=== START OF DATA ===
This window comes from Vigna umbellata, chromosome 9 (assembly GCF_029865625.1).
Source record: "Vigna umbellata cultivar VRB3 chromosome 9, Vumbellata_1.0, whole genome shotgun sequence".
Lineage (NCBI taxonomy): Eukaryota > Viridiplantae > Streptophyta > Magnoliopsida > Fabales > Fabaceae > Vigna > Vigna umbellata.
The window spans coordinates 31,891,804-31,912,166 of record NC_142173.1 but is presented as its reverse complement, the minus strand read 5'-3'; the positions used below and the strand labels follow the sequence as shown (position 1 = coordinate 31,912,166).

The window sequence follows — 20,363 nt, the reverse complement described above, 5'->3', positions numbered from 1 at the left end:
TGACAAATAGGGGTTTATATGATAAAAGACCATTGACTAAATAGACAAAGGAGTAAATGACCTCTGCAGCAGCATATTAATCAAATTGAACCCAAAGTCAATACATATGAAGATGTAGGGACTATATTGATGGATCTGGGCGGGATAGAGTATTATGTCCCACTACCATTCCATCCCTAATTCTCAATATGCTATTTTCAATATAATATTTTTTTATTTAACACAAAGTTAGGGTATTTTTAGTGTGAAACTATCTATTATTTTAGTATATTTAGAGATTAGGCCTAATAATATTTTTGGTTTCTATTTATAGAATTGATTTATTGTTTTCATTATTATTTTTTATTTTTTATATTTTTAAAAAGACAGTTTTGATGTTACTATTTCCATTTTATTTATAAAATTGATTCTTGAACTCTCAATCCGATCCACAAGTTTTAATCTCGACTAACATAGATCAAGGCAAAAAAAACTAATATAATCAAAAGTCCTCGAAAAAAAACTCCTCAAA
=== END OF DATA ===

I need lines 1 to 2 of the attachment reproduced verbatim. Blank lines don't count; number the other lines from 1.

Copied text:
This window comes from Vigna umbellata, chromosome 9 (assembly GCF_029865625.1).
Source record: "Vigna umbellata cultivar VRB3 chromosome 9, Vumbellata_1.0, whole genome shotgun sequence".